[43] The leading authority on equitable set-off is the Supreme Court’s decision in Telford v. Holt.[23] In that decision, Wilson J. (who wrote for the court) relied on a decision of the British Columbia Court of Appeal, which extracted the following principles from the English authorities:
(a) “The party relying on a set-off must show some equitable ground for being protected against his adversary’s demands”;

(b) “The equitable ground must go to the very root of the plaintiff’s claim before a set-off will be allowed”;

(c) “A cross-claim must be so clearly connected with the demand of the plaintiff that it would be manifestly unjust to allow the plaintiff to enforce payment without taking into consideration the cross-claim;”

(d) “The plaintiff’s claim and cross-claim need not arise out of the same contract”;

(e) “Unliquidated claims are on the same footing as liquidated claims”.[24]
. 3113736 Canada Ltd. v. Cozy Corner Bedding Inc.

In 3113736 Canada Ltd. v. Cozy Corner Bedding Inc. (Ont CA, 2020) the Court of Appeal made some useful comments on equitable settlement:
[36] Cozy Corner argues that equitable set-off falls outside of this language because it is a defence, not a claim. Equitable set-off is not, for example, precluded by a limitation period the way a claim is: Grand Financial Management Inc. v. Solemio Transportation Inc., 2016 ONCA 175, 395 D.L.R. (4th) 529, leave to appeal refused: [2016] S.C.C.A. No. 183, at paras. 92 to 94.

[37] I would not give effect to this argument. Although equitable set-off is a defence, it is one that arises from the defendant having a “cross-claim” that is closely connected to the plaintiff’s claim: Telford v. Holt, 1987 CanLII 18 (SCC), [1987] 2 S.C.R. 193, at p. 212. It is a way of raising, as a defence, a plaintiff’s liability to take into account a loss it occasioned to the defendant in reduction of the plaintiff’s claim. It is often referred to as a “claim for equitable set-off”: Canada Trustco Mortgage Co. v. Pierce (Estate Trustee of) (2005), 2005 CanLII 15706 (ON CA), 254 D.L.R. (4th) 79 (C.A.), at para. 50, leave to appeal refused: [2005] S.C.C.A. No. 337.
. Ang v Premium Staffing Ltd.

In Ang v. Premium Staffing Ltd. (Ont CA, 2015) the Court of Appeal cited the elements required for equitable set-off to operate:
[8] The motion judge set out the relevant principles governing equitable set-off approved in Holt v. Telford, 1987 CanLII 18 (SCC), [1987] 2 S.C.R. 193, at p. 212:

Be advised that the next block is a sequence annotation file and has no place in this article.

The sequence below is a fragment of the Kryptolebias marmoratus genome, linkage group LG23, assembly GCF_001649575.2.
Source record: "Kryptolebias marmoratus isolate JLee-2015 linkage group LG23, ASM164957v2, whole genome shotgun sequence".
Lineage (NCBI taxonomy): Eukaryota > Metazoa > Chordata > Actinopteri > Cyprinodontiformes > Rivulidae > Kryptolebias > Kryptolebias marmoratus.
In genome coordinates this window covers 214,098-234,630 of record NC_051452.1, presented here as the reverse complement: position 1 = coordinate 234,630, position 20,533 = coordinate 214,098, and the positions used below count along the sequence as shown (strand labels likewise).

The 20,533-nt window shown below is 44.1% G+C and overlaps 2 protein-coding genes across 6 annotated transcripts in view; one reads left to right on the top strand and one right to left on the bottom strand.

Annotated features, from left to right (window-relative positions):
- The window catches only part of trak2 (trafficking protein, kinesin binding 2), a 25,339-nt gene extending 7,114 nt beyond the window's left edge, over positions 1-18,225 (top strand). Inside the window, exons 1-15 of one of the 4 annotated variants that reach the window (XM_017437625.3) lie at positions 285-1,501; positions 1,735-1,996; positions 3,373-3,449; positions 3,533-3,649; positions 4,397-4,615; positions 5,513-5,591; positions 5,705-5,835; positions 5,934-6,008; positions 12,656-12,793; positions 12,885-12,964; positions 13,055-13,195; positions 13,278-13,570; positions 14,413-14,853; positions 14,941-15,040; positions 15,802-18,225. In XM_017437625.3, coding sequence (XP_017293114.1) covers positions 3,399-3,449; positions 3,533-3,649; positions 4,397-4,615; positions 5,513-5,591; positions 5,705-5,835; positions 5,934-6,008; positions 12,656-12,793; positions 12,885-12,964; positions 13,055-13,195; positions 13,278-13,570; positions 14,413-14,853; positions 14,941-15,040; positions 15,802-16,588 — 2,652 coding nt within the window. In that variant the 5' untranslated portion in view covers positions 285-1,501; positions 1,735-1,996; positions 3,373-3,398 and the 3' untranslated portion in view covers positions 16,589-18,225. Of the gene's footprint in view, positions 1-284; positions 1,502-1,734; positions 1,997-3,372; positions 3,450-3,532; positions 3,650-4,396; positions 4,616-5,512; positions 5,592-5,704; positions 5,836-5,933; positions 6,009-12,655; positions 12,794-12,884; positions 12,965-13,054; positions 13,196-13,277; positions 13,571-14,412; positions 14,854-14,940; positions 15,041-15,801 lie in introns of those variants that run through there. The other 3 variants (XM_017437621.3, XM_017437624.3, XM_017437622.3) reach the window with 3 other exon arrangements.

1. the party relying on a set-off must show some equitable ground for being protected against his adversary’s demands;

2. the equitable ground must go to the very root of the plaintiff's claim before a set-off will be allowed;

3. a cross-claim must be so clearly connected with the demand of the plaintiff that it would be manifestly unjust to allow the plaintiff to enforce payment without taking into consideration the cross-claim;

4. the plaintiff's claim and the cross-claim need not arise out of the same contract; and

5. unliquidated claims are on the same footing as liquidated claims.
. Canaccord Genuity Corp. v Pilot

In Canaccord Genuity Corp. v. Pilot (Ont CA, 2015) the Court of Appeal outlined the key factors involved in equitable set-off:
[56] In Holt v. Telford, 1987 CanLII 18 (SCC), [1987] 2 S.C.R. 193, the Supreme Court of Canada recognized equitable set-off as a defence. In that case, it was not disputed that the Telfords owed the Holts $150,000 plus interest under the provisions of their mortgage agreement. The entire amount of the mortgage became due and payable in the event of default, which had occurred. The Telfords argued, however, that they were entitled to set-off the debt owed to them by Canadian Stanley because when they had “swapped” parcels of land with Stanley, the Telford mortgage formed part of the consideration for the reciprocal transfers: p. 215.

[57] In that case, the Supreme Court held that, while legal set-off required mutual debts, equitable set-off could apply where the defendant claimed a money sum arising out of the same contract or series of events that gave rise to the plaintiff’s claim, or was closely connected with that contract or series of events. The Supreme Court noted the following five principles relevant to equitable set-off, at p. 212: (1) The party claiming set-off must show some equitable ground for being protected from his adversary’s demands; (2) that ground must go to the very root of the plaintiff’s claim; (3) the counterclaim must be so clearly connected with the plaintiff’s demand that it would be manifestly unjust to allow the plaintiff to enforce payment without taking into consideration the counterclaim; (4) the claim and counterclaim need not arise out of the same contract; and (5) unliquidated claims are on the same footing as liquidated claims.
. Algoma Steel Inc. v Union Gas Ltd.

In Algoma Steel Inc. v. Union Gas Ltd. (Ont CA, 2003) the court set out the following basics for equitable set-off:
[26] Equitable set-off is available where there is a claim for a sum whether liquidated or unliquidated. In Telford v. Holt, 1987 CanLII 18 (SCC), [1987] 2 S.C.R. 193, 41 D.L.R. (4th) 385, at pp. 211-12 S.C.R., pp. 398-99 D.L.R., Wilson J., speaking for the court, approved a statement of the applicable principles for equitable set-off found in Coba Industries Ltd. v. Millie's Holdings (Canada) Ltd. and Tsang (1985), 1985 CanLII 144 (BC CA), 20 D.L.R. (4th) 689, 36 R.P.R. 259 (B.C.C.A.) at pp. 696-97 D.L.R. Those principles can be summarized as follows:

1. The party relying on a set-off must show some equitable ground for being protected against the adversary's demands.

2. The equitable ground must go to the very root of the plaintiff's claim.

3. A cross-claim must be so clearly connected with the demand of the plaintiff that it would be manifestly unjust to allow the plaintiff to enforce payment without taking into consideration the cross-claim.

4. The plaintiff's claim and the cross-claim need not arise out of the same contract. [page89]

5. Unliquidated claims are on the same footing as liquidated claims.
. Harvey Kalles Real Estate Limited v. Sochaczewski